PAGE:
Relief of Choking For Adults, Children & Infants

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Universal Sign of Choking

Figure 15: Universal Sign of Choking

Choking is a common preventable cause of cardiac arrest. The correct response for a choking person depends on the degree of airway obstruction, whether the person is responsive or not, and the age of the person. See Table 3 for rescue actions for choking in adult and children.

Choking In Adults And Children

Degree of Obstruction Person's Response Rescuers Action
Mild Obstruction
  • Breathing but may also be wheezing
  • Coughing and making noise
  • Stay with the person, try to keep them calm
  • Encourage them to cough
  • Call 911 if the person seems to be getting worse
Severe Obstruction
  • Clutching the neck (universal sign of choking; Figure 15)
  • Weak or no cough
  • Unable to make noise or talk; may make high-pitched noise
  • Little or no breathing
  • Appears cyanotic (blue around lips and fingertips)
  • Use abdominal thrusts (Heimlich maneuver) to attempt to remove obstruction
  • Call 911
  • Begin BLS if the person becomes unresponsive

Table 3

Relief of Choking - Heimlich Maneuver - A
Relief of Choking - Heimlich Maneuver - B
Relief of Choking - Heimlich Maneuver - C

Figure 16: Heimlich Maneuver

Abdominal Thrusts (Heimlich Maneuver)

The Heimlich maneuver should only be used when a person is responsive and older than
one year of age (Figure 16a).

To properly perform the Heimlich maneuver, do the following:

  1. Stand behind the responsive person. Wrap your arms around their waist under their ribcage.

  2. Put the side of your fist above the person’s navel in the middle of their belly. Do not press on the lower part of the sternum (Figure 14a).
  3. With your other hand, hold the first fist and press forcefully into the person’s abdomen and up toward their chest (Figure 16b and 16c)
  4. Continue performing these thrusts until the obstruction is relieved or until the person becomes unresponsive.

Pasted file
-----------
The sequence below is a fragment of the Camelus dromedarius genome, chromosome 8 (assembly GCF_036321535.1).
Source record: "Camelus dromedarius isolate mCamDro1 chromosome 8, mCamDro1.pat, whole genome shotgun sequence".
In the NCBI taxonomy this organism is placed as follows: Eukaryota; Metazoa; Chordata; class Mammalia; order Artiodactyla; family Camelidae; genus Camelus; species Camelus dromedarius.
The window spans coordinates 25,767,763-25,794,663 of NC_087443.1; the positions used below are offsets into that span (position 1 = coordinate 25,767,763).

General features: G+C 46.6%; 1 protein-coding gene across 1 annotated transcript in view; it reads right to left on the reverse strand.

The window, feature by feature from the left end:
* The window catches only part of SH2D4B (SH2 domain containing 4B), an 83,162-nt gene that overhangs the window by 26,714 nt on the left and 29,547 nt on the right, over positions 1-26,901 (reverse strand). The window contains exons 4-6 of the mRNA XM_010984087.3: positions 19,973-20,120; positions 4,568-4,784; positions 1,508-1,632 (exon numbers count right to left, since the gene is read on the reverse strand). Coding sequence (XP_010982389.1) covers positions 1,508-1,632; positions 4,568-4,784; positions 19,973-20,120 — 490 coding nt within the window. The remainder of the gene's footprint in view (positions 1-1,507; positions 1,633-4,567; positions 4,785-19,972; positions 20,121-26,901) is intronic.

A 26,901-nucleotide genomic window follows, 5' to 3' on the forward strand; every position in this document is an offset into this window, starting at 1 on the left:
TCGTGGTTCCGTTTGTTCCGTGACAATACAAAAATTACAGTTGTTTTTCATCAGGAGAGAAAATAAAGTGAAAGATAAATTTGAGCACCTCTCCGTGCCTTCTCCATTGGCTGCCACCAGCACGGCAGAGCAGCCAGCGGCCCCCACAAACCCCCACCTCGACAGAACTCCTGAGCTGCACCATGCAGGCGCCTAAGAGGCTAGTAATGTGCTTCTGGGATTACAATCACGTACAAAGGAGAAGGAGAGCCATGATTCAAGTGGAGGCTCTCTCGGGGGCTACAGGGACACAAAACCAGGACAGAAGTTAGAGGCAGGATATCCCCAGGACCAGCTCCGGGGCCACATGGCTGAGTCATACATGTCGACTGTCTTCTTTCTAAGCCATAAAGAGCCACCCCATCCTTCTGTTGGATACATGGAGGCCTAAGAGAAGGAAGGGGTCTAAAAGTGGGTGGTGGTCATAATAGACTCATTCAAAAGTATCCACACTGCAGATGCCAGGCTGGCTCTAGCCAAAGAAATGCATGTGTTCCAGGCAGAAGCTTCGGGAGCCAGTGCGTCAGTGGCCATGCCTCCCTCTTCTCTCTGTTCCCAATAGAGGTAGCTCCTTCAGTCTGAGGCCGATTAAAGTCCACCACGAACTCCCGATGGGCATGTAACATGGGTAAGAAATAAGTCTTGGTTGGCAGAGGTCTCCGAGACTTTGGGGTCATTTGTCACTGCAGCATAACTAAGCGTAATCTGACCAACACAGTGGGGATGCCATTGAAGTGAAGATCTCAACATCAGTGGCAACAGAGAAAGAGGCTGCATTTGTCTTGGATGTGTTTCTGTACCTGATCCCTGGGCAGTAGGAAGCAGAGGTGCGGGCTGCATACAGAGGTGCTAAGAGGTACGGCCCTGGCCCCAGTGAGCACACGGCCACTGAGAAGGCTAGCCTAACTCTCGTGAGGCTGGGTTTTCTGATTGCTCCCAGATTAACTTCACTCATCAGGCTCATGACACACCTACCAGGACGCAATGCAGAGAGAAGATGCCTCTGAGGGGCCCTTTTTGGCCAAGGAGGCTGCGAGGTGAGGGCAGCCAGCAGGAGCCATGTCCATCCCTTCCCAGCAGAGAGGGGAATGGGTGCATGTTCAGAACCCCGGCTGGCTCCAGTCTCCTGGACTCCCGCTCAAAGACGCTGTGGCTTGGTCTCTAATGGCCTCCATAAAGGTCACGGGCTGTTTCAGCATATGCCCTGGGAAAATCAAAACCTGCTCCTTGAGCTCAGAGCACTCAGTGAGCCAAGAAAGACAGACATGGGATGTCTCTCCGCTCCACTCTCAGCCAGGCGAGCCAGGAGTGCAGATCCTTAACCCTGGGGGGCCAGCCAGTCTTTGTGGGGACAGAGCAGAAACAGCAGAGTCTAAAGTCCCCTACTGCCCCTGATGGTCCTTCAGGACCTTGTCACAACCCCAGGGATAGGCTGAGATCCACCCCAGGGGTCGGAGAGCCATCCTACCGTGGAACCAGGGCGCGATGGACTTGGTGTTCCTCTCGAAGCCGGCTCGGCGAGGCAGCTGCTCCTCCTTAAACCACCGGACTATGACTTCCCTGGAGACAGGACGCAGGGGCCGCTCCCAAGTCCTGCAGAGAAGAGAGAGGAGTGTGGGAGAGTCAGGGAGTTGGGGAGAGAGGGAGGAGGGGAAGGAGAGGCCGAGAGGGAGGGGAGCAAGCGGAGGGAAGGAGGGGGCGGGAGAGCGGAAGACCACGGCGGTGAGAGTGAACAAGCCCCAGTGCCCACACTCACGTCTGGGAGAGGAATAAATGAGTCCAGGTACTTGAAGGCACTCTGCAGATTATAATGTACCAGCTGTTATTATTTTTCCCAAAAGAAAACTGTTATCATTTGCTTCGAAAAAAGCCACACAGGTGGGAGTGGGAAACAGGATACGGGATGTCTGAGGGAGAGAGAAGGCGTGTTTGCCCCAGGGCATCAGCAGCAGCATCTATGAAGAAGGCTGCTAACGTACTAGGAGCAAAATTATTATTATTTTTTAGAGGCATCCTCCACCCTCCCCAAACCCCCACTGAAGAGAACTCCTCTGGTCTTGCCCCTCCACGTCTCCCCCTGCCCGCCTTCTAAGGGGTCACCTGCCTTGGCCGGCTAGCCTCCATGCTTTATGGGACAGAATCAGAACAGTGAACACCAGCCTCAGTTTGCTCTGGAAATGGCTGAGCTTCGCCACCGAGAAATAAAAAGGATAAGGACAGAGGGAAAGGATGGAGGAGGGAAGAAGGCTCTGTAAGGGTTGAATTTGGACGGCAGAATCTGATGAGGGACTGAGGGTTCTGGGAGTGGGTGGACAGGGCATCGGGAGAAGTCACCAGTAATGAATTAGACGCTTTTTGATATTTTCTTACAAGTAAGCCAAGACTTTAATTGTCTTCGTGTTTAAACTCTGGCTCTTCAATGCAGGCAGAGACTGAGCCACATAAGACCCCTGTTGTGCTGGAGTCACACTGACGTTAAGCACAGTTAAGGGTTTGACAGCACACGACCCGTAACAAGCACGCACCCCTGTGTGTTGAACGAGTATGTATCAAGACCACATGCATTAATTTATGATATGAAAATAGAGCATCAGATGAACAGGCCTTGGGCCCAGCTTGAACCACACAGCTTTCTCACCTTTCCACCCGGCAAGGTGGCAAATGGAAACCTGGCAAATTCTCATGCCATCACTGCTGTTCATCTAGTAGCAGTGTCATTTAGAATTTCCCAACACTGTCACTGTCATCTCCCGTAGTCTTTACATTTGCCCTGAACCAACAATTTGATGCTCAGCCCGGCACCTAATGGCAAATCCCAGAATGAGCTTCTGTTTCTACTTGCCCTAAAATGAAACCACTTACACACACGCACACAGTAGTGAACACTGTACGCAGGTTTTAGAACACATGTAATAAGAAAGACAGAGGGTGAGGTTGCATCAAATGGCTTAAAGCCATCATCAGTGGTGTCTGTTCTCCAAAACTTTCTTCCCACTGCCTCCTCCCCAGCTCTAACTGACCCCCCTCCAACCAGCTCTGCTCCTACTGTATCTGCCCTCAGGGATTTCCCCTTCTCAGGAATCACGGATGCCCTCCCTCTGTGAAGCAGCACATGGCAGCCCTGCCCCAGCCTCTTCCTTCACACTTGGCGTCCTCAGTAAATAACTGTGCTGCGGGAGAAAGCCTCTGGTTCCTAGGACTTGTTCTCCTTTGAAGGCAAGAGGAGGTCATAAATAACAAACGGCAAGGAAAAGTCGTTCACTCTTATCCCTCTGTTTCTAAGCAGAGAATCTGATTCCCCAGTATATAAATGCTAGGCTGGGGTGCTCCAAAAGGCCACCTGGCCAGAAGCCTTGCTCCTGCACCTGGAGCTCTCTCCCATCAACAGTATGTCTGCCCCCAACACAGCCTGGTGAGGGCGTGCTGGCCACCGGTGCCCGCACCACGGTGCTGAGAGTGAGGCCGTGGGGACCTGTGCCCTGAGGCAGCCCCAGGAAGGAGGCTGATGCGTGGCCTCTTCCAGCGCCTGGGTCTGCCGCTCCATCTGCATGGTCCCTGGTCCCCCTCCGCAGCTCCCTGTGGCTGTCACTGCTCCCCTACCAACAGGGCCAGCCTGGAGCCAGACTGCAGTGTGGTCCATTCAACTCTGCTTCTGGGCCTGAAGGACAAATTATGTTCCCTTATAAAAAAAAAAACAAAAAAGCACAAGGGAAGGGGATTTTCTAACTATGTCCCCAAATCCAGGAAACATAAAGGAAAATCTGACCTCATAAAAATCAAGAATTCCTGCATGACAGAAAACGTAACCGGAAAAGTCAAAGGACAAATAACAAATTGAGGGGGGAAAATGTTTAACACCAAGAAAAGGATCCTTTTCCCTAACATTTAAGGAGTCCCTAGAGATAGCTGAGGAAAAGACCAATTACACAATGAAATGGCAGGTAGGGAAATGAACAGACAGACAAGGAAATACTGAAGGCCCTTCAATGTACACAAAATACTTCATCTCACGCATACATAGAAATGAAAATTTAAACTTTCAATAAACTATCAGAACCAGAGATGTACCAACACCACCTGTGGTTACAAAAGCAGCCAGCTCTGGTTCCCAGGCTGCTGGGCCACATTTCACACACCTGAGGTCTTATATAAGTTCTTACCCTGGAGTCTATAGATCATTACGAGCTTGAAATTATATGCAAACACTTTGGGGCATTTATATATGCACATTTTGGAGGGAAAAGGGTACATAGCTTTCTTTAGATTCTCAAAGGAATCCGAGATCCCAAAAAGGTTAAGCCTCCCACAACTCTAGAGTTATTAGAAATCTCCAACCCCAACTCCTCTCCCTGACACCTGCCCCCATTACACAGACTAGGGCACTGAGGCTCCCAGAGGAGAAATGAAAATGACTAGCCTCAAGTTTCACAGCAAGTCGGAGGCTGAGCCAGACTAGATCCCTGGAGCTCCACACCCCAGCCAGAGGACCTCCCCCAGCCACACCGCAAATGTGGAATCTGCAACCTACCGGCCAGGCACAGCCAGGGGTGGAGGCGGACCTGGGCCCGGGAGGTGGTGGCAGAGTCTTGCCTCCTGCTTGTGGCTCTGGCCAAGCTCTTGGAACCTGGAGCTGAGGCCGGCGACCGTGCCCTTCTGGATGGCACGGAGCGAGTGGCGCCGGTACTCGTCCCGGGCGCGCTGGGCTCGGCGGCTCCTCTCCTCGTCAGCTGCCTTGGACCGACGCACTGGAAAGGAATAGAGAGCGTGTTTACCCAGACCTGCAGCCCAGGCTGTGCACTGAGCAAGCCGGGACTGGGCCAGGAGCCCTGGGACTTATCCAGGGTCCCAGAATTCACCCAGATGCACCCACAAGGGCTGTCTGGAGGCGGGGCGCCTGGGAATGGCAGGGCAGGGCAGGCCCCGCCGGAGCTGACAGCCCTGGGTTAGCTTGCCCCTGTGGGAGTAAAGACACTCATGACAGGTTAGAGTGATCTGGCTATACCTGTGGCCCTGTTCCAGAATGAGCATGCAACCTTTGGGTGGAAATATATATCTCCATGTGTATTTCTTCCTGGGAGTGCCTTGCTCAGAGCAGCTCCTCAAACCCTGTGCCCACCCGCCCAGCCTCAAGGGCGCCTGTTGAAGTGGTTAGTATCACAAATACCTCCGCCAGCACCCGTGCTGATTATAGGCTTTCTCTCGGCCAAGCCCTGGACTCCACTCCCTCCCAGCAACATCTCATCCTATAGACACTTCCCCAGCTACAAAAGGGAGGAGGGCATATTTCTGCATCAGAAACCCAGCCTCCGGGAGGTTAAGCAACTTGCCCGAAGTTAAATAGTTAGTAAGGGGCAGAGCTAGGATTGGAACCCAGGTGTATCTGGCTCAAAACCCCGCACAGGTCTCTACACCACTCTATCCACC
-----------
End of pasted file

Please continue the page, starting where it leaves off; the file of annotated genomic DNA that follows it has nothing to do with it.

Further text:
Take Note

If you can see a foreign object in the individual’s mouth and can easily remove it, then do it. Watch and feel for breathing to begin. If the individual does not begin breathing, continue to provide CPR and rescue breaths until help arrives.

Choking in Infants

Degree of Obstruction Responsiveness Rescuers Actions
Mild Obstruction
  • Breathing but may also be wheezing
  • Coughing and making noise
  • Stay with the person, try to keep them calm
  • Encourage them to cough
  • Call 911 if the person does not clear the obstruction or seems to be getting worse
Severe Obstruction
  • Clutching the neck (universal sign of chocking)
  • Weak or no cough
  • Unable to make noise or talk; may make high-pitched noise
  • Little or no breathing
  • Appears cyanotic (blue around lips and fingertips)
  • Use abdominal thrusts (Heimlich maneuver) to attempt to remove obstruction
  • Call 911
  • Begin CPR if person becomes unresponsive

Table 4

Relief of Choking in Infants - A
Relief of Choking in Infants - B
Relief of Choking in Infants - C
Relief of Choking in Infants - D

Figure 17

For chest compressions, do the following:

In a choking but responsive infant less than one year old, back blows and chest thrusts are used
instead of the Heimlich maneuver. To provide back blows and chest thrusts, do the following:

  1. Hold the infant in your lap.
  2. Put the infant with their face down and their head lower than their chest; they should be resting on your forearm. Put your forearm on your thigh. (Figure 17a)
  3. Support the infant’s head and neck with your hand and be sure to avoid putting pressure on their throat.
  4. Using the heel of your free hand, deliver five back blows between the infant’s shoulder blades.  (Figure 17b)
  5. Using both hands and arms, turn the infant face up so they are now resting on your other arm; this arm should now be resting on your thigh

  6. Make sure the infant’s head is lower than their chest.
  7. Using the fingers of your free hand, provide up to five quick downward chest thrusts over the lower half of the breastbone (Figure 17c). Perform one thrust every second.
  8. If the obstruction is not relieved, turn the infant face down on your other forearm and repeat the process (Figure 17d).
  9. Continue doing these steps until the infant begins to breathe or becomes unresponsive.

Basic Life Support (BLS) Certification Course

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